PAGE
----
Understanding Your Dog’s Body Language - Transcript

Dogs use different parts of their body and vocalisations to communicate with us. They can show us it's okay to interact with them and to come closer through what is known as distance decreasing signals. Alternatively, they can ask us to give them more space or to stop what we're doing. These are known as distance increasing signals. Dogs can experience a variety of emotions and they show them in different ways so it's important for us to understand them

Get to know what your dog looks like when they're relaxed. All dogs are slightly different and breed variations mean that some dogs tails and ears look different. A relaxed dog will have a soft wagging tail, soft eyes and may cock their head if you talk to them - these are distance decreasing signals. A playful dog will be more animated. They may bow with their front end lowered down or jump around excitedly. These are also distance decreasing signals.

Dogs who are uncomfortable can show similar behaviour as when they're relaxed, so be aware of the context and learn what is normal for your dog. For example, sometimes dogs will roll onto their backs to show that they're uncomfortable, not that they would like their stomach rubbed. This is a distance increasing signal, so we need to change the situation for the dog.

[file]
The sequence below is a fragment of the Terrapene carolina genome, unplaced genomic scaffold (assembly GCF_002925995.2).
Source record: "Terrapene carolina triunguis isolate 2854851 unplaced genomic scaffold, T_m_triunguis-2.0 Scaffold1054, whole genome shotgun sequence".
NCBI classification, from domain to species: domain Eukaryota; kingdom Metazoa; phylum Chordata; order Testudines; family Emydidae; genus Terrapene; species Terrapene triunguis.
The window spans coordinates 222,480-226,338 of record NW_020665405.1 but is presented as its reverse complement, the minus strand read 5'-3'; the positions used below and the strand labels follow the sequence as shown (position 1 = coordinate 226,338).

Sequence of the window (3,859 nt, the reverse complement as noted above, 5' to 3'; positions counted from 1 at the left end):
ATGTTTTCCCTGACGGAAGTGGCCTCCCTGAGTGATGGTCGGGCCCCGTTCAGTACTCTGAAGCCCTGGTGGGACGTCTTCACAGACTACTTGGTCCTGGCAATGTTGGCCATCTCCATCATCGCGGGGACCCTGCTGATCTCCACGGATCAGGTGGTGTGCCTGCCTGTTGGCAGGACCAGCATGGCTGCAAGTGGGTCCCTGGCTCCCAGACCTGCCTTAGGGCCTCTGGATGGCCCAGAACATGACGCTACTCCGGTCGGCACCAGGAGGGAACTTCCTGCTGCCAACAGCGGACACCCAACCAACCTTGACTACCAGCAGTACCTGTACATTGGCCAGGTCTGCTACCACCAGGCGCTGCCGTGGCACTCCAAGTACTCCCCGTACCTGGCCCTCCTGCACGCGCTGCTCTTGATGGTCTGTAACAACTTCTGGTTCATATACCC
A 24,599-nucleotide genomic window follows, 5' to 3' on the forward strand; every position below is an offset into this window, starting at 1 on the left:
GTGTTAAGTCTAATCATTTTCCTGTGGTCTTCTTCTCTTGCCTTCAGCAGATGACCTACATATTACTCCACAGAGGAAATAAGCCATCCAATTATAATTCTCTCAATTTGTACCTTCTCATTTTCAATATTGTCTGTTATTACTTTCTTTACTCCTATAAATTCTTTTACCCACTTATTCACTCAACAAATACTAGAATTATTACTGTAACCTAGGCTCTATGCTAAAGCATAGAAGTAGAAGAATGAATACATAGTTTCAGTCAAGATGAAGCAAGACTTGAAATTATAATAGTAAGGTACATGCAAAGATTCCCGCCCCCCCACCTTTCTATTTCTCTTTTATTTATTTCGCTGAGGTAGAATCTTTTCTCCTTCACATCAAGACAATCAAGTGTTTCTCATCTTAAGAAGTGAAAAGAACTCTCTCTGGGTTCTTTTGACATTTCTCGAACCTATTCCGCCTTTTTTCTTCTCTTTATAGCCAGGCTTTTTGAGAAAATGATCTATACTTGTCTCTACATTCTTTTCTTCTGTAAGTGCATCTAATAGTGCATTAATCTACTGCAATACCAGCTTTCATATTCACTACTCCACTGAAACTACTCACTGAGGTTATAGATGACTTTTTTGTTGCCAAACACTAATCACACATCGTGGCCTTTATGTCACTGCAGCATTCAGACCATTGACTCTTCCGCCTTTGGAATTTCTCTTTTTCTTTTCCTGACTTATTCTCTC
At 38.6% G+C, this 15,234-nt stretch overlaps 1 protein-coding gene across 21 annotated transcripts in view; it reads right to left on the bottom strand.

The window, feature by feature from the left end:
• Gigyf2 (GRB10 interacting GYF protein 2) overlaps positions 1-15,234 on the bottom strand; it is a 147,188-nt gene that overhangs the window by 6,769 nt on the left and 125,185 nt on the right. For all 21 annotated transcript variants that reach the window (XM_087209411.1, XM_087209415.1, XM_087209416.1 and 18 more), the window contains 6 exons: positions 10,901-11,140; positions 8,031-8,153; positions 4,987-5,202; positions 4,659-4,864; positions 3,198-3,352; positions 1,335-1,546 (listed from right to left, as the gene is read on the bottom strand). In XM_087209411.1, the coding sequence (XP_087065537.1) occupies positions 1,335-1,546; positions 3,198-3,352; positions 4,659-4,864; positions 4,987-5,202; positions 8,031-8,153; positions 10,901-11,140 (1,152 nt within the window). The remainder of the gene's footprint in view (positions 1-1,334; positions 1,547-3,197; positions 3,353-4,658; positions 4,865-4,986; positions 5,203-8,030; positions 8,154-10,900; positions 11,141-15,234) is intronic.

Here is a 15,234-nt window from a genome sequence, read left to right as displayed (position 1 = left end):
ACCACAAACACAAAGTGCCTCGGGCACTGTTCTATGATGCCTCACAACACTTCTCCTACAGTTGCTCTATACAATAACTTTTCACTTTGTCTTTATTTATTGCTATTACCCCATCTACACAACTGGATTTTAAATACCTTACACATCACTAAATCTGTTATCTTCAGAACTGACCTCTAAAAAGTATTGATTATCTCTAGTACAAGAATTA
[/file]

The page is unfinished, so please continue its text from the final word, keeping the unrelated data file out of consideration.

Other signals are less subtle and may occur in situations such as grooming or vet visit. Look out for any signs of tension in your dog which may indicate that they are uncomfortable. This distance increasing signal is your dog's way of asking for the situation to stop, you may just need to give your dog a break. Dogs can seem friendly at first but can become uncomfortable as we interact with them.

To avoid this, only interact for a few seconds and then pause to give your dog a chance to show you how they feel. Dogs can show fear in many ways - your dog may hide or carry away from the thing that frightens them, and you should make sure not to approach them when this happens as this may escalate to more aggressive behaviour.

If the scary situation persists, you may see more intense behaviour occur. This is a distance increasing signal, so the dog is asking to be given space. If we listen to our dog's body language, we can try to prevent these situations from occurring. If you experience these issues, we recommend getting the help of a behaviour specialist. You can find advice on our website on how to find the right assistance.

Remember our dogs use their body language to communicate with us, so ask yourself what your dog is trying to tell you and other people. Are they trying to create more space for themselves or are they warmly inviting you over to them? The better we can listen to our dogs, the stronger the bond will be as our dogs will feel safe and respected by us.

That was our advice on how to read your dog's body language the Battersea way. For more hints and tips, visit the Battersea website and subscribe to our channel.